How Income Impacts Your Medicare Premiums: 5 Tips to Decrease Cost

Not everyone pays the same premiums when it comes to Medicare Part B. The Social Security Administration – the office in charge of Medicare enrollment – will calculate your premium based on your previous income. In 2023, your Medicare premiums are based on your 2021 adjusted gross income (AGI).

If you can adjust your income prior to your Medicare enrollment year, great! This is the easiest way to make sure you are entitled to the standard premium. However, planning two years ahead is difficult. Let’s discuss how the premiums are calculated and how you may be able to appeal or reduce a higher Medicare Part B premium.

How are my Medicare premiums calculated?

In 2023, the standard Medicare Part B premium is $164.90. This amount is what a majority of the population pays.

However, if your income crosses the “higher-income” threshold, you are considered to be a “higher-income beneficiary.” This means you will pay more than the standard premium for both Medicare Parts B and D. (These parts cover visits to your doctor and your prescription medications, respectively.)

The extra amount you pay is called the Income Related Monthly Adjustment Amount (IRMAA).

Table displaying Part B IRMAA rates for 2023

IRMAA for Part B in 2023


Table displaying IRMAA rates for Part D in 2023

IRMAA for Part D in 2023

How can I get my premiums reduced?

Many people ask, “What if I’m making less money than I was two years ago? Why should I have to pay more for my premiums now?” This is a very common question. The good news is there are a handful of things you can do to reduce your monthly premiums.

File an appeal

If you have had a major life-changing event that has significantly impacted your income, an appeal is the best option to reduce your premiums. Events that qualify as “life-changing” are:

  • Marriage
  • Divorce
  • Loss of job
  • Loss of pension
  • Loss of spouse
  • Loss of property income

To file an appeal, you’ll need to fill out Form SSA-44 and provide a more recent tax return.

Apply for the Medicare Savings Program

There are four different Medicare Savings Programs. Each program has its own conditions and process for application. These programs offer varying types of savings depending on your qualifications.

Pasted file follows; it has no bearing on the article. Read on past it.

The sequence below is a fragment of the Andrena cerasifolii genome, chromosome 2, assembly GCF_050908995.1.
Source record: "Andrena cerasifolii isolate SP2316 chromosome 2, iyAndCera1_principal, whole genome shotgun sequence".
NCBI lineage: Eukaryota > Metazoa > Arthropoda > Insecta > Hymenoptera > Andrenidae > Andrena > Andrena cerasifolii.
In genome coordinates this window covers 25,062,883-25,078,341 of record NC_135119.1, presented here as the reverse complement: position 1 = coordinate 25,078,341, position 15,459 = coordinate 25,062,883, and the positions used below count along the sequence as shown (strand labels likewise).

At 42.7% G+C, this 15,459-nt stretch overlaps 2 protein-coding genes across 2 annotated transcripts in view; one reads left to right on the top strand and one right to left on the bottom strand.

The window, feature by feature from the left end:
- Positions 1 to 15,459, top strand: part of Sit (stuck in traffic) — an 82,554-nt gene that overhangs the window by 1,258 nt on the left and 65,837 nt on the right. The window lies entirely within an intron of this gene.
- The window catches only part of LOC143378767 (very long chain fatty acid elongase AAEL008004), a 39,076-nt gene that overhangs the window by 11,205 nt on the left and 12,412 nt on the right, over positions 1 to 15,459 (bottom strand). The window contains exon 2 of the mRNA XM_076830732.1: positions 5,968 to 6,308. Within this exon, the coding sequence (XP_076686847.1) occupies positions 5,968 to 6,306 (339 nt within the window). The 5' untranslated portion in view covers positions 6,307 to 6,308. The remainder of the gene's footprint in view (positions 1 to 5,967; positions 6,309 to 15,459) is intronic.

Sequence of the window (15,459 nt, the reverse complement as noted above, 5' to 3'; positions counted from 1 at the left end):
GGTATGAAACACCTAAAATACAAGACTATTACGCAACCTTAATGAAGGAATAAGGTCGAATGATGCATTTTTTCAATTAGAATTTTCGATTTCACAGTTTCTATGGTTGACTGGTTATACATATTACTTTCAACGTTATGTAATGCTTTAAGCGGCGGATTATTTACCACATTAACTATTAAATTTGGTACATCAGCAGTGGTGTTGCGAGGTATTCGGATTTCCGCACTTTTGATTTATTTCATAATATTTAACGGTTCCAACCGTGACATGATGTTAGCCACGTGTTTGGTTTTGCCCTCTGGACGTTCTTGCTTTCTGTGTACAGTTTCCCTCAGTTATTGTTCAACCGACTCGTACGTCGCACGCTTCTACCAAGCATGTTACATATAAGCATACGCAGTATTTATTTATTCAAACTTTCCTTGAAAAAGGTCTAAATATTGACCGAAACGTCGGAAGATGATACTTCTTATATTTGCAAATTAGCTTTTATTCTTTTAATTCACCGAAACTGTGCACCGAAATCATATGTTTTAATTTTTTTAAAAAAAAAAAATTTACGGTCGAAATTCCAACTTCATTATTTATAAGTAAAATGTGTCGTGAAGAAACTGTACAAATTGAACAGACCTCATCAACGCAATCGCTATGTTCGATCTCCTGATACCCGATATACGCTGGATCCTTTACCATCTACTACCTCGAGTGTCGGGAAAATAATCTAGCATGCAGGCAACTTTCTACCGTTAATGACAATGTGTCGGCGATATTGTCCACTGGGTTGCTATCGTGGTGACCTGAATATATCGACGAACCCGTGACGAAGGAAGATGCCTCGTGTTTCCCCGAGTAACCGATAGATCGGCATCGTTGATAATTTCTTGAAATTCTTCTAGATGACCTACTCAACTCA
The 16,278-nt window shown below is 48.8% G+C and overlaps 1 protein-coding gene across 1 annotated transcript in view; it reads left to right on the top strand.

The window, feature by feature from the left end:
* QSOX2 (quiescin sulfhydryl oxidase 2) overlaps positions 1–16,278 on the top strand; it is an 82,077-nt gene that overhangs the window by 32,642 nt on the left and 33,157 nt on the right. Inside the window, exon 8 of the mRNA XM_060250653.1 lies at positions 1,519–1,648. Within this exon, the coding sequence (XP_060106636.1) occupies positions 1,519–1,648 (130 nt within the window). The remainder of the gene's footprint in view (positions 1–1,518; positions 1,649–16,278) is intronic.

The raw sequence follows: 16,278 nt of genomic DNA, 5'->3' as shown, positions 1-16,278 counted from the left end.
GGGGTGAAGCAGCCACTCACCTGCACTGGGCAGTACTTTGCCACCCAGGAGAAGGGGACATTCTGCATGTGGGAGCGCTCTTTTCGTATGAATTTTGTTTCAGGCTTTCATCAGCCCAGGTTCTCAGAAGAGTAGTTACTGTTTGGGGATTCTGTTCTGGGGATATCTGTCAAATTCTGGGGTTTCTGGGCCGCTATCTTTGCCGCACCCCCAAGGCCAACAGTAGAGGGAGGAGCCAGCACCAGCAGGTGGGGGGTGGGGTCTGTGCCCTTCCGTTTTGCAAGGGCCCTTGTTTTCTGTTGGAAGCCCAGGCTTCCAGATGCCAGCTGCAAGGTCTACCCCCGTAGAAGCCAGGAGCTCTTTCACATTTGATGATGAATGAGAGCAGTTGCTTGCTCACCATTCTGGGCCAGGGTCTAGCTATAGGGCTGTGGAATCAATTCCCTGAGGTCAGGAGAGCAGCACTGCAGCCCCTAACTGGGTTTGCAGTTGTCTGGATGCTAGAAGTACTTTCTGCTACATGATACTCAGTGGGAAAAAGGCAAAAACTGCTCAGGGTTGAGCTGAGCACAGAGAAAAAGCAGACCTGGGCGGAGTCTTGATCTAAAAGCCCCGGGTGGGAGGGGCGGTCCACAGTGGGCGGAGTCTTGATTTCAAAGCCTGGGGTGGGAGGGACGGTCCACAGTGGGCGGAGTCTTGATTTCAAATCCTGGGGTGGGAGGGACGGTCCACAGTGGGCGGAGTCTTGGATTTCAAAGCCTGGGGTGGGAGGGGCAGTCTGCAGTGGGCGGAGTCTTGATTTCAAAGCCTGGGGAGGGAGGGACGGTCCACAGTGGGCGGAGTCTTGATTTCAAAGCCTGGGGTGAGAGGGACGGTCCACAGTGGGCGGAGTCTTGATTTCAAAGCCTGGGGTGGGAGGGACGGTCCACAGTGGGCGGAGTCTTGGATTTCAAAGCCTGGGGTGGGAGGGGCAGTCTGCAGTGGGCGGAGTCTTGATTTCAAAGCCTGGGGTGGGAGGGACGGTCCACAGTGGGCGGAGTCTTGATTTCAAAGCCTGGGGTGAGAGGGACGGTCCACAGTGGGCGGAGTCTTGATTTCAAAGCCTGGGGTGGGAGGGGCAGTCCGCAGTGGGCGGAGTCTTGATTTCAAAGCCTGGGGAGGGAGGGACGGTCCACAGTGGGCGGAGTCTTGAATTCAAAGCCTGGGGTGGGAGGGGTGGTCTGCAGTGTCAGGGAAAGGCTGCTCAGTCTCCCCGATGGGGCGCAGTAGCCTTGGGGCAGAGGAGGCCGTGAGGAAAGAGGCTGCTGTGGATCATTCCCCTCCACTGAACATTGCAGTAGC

Apply for Extra Help

The federal Extra Help program can help reduce your Part D premiums, deductibles, and copays, even if you do not qualify for any of the Medicare Savings Programs.

As with the savings programs, reductions vary by individual and depend on your current income and resources. You can apply for Extra Help here.

Use your HSA to pay your premium

If you have a Health Savings Account (HSA), you know the benefit – you saved tax-free money. If you use this money to pay your Medicare premium, you’ll also be spending the money tax-free. That means that you will be reducing your premium by what you would have paid in taxes.

Remember, once you are on Medicare, you can no longer contribute to a Health Savings Account. It’s time to start spending that money!

Deduct the premiums from your taxes

Not everyone can deduct Medicare premiums from their taxes. However, if you spent more than 10% (as of 2021) of your AGI on qualified medical expenses (which includes Medicare premiums), you can file an itemized deduction on your tax return. Many Medicare Supplement (Medigap) premiums are also qualified medical expenses.

Check with your accountant to see if this is an option for you.

These are five ways you can reduce the amount you are paying on Medicare premiums. If you have further questions, please contact your state’s Social Security office. You can also contact us at Sunflower Insurance Solutions.

Dani is a licensed health and life insurance advisor. She is also the creator of everything you see on our social media accounts and runs Blaze Creative, a content-writing and copywriting agency designed specifically for Medicare brokers.

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